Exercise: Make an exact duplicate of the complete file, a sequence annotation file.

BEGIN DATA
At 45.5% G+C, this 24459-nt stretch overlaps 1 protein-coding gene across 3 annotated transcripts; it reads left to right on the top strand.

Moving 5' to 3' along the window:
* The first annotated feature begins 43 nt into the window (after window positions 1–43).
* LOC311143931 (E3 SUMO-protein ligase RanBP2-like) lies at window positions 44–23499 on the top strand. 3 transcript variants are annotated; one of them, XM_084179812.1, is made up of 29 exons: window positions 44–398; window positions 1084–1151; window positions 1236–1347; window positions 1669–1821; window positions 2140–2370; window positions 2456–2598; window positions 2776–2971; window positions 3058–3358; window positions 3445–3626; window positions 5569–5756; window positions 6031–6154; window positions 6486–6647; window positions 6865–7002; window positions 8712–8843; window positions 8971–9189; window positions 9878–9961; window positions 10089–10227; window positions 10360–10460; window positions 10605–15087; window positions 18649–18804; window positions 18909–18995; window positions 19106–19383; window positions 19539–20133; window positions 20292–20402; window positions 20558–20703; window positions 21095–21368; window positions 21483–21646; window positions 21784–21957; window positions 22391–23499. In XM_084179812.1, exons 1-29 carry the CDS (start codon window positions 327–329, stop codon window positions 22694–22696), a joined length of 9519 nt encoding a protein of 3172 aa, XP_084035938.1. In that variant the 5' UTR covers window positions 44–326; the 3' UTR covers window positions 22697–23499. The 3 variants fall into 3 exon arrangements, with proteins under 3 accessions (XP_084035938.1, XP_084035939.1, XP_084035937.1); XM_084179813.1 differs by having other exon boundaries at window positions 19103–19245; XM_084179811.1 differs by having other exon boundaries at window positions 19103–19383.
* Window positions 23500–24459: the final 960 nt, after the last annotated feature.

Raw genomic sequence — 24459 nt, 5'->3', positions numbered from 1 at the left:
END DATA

At 45.5% G+C, this 24459-nt stretch overlaps 1 protein-coding gene across 3 annotated transcripts; it reads left to right on the top strand.

Moving 5' to 3' along the window:
* The first annotated feature begins 43 nt into the window (after window positions 1–43).
* LOC311143931 (E3 SUMO-protein ligase RanBP2-like) lies at window positions 44–23499 on the top strand. 3 transcript variants are annotated; one of them, XM_084179812.1, is made up of 29 exons: window positions 44–398; window positions 1084–1151; window positions 1236–1347; window positions 1669–1821; window positions 2140–2370; window positions 2456–2598; window positions 2776–2971; window positions 3058–3358; window positions 3445–3626; window positions 5569–5756; window positions 6031–6154; window positions 6486–6647; window positions 6865–7002; window positions 8712–8843; window positions 8971–9189; window positions 9878–9961; window positions 10089–10227; window positions 10360–10460; window positions 10605–15087; window positions 18649–18804; window positions 18909–18995; window positions 19106–19383; window positions 19539–20133; window positions 20292–20402; window positions 20558–20703; window positions 21095–21368; window positions 21483–21646; window positions 21784–21957; window positions 22391–23499. In XM_084179812.1, exons 1-29 carry the CDS (start codon window positions 327–329, stop codon window positions 22694–22696), a joined length of 9519 nt encoding a protein of 3172 aa, XP_084035938.1. In that variant the 5' UTR covers window positions 44–326; the 3' UTR covers window positions 22697–23499. The 3 variants fall into 3 exon arrangements, with proteins under 3 accessions (XP_084035938.1, XP_084035939.1, XP_084035937.1); XM_084179813.1 differs by having other exon boundaries at window positions 19103–19245; XM_084179811.1 differs by having other exon boundaries at window positions 19103–19383.
* Window positions 23500–24459: the final 960 nt, after the last annotated feature.

Raw genomic sequence — 24459 nt, 5'->3', positions numbered from 1 at the left: